Examination: It is the entire session of assessment carried at SSIS and the university level which includes both continuous and term-end evaluation
Examination Session: It is the time slot assigned for a particular examination. Generally there shall be two sessions per day , however additional sessions might be conducted with prior permission.
Examination Season : The academic year is divided into two examination seasons – October Season and April Season. All examinations held between September to December will be counted as held in October Season. All examinations held between January to June will be counted as held in April Season.
Evaluation: The evaluation includes continuous and term end evaluations. The term end evaluation, summative in nature, is conducted by the University at the end of every term. The continuous evaluation pattern, formative in nature, aims at multi- level assessment and is spread across the term. Passing in a course means securing 40% of absolute marks in each of the heads of Continuous evaluation and Term end examination.
Course Not Granted (CNG): Minimum 75 % attendance is mandatory for a student to be eligible for appearing in the term-end examination of a particular course. If the course attendance is below 75% then the student will not be granted the permission to appear for the examination of the concerned course. If cumulative attendance for all courses of the semester is more than 75% CNG should not be given.
Term not Granted (TNG): Minimum 75% attendance is mandatory for all the students to be eligible to appear for the external examination of all courses of the term . If the aggregate attendance is below 75% then the student will not be granted the permission to appear for the term-end examination.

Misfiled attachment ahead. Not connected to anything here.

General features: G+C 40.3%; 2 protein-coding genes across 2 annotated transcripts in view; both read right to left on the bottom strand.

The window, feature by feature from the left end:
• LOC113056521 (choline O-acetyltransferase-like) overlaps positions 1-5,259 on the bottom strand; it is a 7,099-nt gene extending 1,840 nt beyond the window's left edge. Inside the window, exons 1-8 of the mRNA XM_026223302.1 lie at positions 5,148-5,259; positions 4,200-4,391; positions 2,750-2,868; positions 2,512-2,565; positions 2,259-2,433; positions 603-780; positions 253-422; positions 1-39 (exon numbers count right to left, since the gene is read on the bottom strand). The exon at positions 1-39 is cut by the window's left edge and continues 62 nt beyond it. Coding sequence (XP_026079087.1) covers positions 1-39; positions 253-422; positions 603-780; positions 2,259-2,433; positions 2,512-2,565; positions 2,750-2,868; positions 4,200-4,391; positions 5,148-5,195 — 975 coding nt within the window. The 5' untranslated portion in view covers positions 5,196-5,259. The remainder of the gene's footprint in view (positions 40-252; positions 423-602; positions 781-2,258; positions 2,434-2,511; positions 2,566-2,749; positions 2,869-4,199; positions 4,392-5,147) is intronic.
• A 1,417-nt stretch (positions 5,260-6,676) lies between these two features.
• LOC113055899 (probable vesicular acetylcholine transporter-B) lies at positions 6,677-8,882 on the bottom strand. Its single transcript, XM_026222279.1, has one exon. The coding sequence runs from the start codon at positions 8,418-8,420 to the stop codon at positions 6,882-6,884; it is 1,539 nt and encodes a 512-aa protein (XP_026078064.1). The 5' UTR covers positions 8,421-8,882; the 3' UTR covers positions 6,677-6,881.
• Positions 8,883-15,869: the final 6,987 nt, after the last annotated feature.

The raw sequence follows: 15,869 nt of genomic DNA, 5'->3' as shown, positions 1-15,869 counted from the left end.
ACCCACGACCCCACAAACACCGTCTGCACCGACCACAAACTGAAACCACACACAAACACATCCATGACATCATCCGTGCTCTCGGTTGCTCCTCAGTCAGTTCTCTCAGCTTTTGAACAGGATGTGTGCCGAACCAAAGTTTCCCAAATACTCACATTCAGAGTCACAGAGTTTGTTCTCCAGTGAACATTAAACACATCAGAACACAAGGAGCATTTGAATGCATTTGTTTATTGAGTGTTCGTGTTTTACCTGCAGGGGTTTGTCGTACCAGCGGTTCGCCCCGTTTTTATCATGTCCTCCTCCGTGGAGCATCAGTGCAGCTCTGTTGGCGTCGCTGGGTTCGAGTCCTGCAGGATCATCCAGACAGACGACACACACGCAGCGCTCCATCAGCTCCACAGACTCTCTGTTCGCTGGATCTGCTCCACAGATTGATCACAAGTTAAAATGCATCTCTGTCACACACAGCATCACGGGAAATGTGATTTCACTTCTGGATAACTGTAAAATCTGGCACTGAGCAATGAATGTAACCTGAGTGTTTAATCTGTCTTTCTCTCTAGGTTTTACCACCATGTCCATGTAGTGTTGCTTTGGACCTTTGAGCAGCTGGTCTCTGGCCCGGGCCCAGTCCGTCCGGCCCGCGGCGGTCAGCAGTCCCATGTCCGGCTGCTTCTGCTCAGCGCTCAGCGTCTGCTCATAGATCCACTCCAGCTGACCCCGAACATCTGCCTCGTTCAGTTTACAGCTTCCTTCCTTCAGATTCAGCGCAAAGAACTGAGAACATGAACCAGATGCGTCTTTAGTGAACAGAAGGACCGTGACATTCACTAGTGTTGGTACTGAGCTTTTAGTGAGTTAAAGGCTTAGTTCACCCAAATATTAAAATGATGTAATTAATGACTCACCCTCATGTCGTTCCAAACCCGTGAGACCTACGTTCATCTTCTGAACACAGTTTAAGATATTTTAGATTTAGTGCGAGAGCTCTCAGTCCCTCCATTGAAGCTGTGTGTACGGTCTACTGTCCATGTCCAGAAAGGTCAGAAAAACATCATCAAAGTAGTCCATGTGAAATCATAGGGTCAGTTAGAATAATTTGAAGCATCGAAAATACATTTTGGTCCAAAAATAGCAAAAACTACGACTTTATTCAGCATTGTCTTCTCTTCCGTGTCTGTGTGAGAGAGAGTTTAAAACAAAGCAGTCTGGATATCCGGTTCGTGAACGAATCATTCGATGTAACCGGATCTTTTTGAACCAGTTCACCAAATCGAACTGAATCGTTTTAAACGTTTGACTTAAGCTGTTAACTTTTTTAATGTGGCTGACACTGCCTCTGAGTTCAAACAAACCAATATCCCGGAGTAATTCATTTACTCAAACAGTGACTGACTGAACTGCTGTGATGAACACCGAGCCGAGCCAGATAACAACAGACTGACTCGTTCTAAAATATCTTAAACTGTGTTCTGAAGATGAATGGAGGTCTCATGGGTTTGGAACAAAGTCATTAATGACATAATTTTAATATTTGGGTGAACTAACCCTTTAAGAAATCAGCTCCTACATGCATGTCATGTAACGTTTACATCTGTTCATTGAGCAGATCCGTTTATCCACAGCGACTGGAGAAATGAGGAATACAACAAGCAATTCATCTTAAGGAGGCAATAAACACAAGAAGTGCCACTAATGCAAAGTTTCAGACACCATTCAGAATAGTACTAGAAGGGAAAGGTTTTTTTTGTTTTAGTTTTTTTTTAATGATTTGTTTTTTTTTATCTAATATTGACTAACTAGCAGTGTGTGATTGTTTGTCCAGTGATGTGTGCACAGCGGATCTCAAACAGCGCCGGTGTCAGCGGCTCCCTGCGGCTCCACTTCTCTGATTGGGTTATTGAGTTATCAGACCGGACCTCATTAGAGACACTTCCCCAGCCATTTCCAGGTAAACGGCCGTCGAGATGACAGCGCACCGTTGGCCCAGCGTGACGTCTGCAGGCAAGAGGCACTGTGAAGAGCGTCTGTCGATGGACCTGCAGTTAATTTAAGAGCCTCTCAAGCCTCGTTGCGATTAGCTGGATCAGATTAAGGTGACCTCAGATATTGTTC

ATKT ( Allowed to keep Term ) Rules: A student cannot appear for end Semester 3 exams if he/ she has CGPA less than 4.00 up to Semester -1 irrespective of number of backlogs in Semester I. He/she cannot appear for end Semester 4 exams if he/ she has CGPA less than 4.00 up to Semester -2 irrespective of number of backlogs in Semester II.
Validity of terms: The students admitted to all post graduate programmes of the University, will be allowed to keep terms for a period of one year from the date of admission beyond the normal period of the programme, i.e. the students joining a two years programme must complete the programme in three years from the date of admission.
You can download the Examination Department PDF here for more information.
For further details visit SIU website
|On account of
|1st Jan 2020
|New Year Day
|15th Jan 2020
|10th Mar 2020
|25th Mar 2020
|14th Apr 2020
|Dr. Ambedkar Jayanti
|1st May 2020
|25th May 2020
|03rd Aug 2020
|15th Aug 2020
|22nd Aug 2020
|01st Sep 2020
|02nd Oct 2020
|Mahatma Ghandhi Jayanti
|12th Nov 2020 to
16th Nov 2020
|Thursday to Monday
|25th Dec 2020
|Rebublic Day and Holidays that fall on Sunday have not been mentioned in the list